the goal of creating new technologies. The federal government should increase our investment in long-term basic research—ideally through reallocation of existing funds,1 but if necessary via new funds—by 10% annually over the next 7 years. It should place special emphasis on research in the physical sciences, engineering, mathematics, and information sciences and basic research conducted by the Department of Defense (DOD). This special attention does not mean that there should be a disinvestment in such important fields as the life sciences (which have seen substantial growth in recent years) or the social sciences. A balanced research portfolio in all fields of science and engineering research is critical to US prosperity. Increasingly, the most significant new scientific and engineering advances are formed to cut across several disciplines. Investments should be evaluated regularly to reprioritize the research portfolio—dropping unsuccessful programs or venues and redirecting funds to areas that appear more promising.
The United States currently spends more on research and development (R&D) than the rest of the G7 countries combined. At first glance (see Box 6-1), it might seem questionable to argue that the United States should invest more than it already does in R&D. Furthermore, federal spending on nondefense research nearly doubled, after inflation, from slightly more than $30 billion in fiscal year (FY) 1976 to roughly $55 billion in FY 2004.2
However, the committee believes that the commitment to basic research, particularly in the physical sciences, mathematics, and engineering, is inadequate. In 1965, the federal government funded more than 60% of all US R&D; by 2002 that share had fallen below 30%. During the same period, there was an extraordinary increase in corporate R&D spending: IBM, for example, now spends more than $5 billion annually3—more than the entire federal budget for physical sciences research. Corporate R&D has thus become the linchpin of the US R&D enterprise, but it cannot replace federal investment in R&D, because corporations fund relatively little basic research—for several reasons: basic research typically offers greater benefits to society than to its sponsor; it is almost by definition risky and shareholder pressure for short-term results discourages long-term, speculative investment by industry.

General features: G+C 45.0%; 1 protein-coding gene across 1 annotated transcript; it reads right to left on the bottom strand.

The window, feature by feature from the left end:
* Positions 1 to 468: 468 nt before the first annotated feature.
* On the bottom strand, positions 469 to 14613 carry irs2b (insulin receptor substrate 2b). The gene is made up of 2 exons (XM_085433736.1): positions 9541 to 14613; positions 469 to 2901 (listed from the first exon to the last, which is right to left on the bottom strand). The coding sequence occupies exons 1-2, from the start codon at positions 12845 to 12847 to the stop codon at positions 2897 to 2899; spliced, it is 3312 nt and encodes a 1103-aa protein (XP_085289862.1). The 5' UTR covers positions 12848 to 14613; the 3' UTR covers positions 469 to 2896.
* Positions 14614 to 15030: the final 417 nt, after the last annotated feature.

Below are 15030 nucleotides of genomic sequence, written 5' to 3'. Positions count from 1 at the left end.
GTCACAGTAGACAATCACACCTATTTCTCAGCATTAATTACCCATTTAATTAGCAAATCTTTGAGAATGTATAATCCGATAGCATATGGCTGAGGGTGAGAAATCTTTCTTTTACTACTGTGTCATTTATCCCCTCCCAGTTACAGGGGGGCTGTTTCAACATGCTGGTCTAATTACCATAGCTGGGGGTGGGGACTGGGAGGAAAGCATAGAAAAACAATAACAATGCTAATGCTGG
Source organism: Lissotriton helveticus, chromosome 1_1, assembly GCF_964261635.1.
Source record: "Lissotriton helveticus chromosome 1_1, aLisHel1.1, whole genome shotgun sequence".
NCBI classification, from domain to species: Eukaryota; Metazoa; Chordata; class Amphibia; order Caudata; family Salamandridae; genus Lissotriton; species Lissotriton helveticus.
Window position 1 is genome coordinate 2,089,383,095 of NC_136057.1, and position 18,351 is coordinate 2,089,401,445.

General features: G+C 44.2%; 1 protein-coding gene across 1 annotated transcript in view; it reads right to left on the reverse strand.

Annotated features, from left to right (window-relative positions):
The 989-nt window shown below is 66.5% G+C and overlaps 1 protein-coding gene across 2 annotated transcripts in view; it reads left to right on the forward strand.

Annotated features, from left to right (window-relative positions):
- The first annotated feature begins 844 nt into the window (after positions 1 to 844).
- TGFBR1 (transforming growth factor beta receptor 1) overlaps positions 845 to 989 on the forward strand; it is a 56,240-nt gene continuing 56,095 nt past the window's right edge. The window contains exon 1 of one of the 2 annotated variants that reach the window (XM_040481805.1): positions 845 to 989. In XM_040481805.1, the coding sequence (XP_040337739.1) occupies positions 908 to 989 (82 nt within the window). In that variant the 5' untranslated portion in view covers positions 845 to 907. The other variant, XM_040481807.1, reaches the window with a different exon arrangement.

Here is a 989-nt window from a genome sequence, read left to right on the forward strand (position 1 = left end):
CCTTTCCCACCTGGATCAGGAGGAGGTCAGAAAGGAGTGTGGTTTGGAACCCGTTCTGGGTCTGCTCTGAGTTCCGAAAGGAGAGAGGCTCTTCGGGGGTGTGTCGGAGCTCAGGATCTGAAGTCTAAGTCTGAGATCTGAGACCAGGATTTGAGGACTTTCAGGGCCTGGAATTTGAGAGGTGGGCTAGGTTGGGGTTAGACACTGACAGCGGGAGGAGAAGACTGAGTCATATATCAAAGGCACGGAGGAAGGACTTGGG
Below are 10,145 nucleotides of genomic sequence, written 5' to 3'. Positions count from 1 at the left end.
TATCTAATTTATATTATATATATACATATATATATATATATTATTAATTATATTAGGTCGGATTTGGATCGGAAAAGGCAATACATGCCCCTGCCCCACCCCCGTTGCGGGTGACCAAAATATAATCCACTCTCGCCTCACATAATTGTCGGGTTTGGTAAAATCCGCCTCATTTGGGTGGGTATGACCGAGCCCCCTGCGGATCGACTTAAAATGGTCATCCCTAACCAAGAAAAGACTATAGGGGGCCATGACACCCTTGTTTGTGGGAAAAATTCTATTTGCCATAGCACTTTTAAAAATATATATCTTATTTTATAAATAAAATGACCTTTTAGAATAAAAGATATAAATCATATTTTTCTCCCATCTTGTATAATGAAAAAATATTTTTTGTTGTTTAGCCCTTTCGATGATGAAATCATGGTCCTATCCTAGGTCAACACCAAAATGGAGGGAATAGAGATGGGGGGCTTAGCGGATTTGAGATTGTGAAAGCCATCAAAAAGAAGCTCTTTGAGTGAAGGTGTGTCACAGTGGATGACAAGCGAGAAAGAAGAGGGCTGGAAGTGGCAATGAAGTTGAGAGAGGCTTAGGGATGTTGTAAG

Although federal funding of R&D as a whole has increased in dollar terms, its share of the gross domestic product (GDP) dipped from 1.25% in 1985 to about 0.78% in 2003 (Figure 6-1). Furthermore, in recent years much of the federal research budget has been shifted to the life sciences. From 1998 to 2003, funding for the National Institutes of Health (NIH)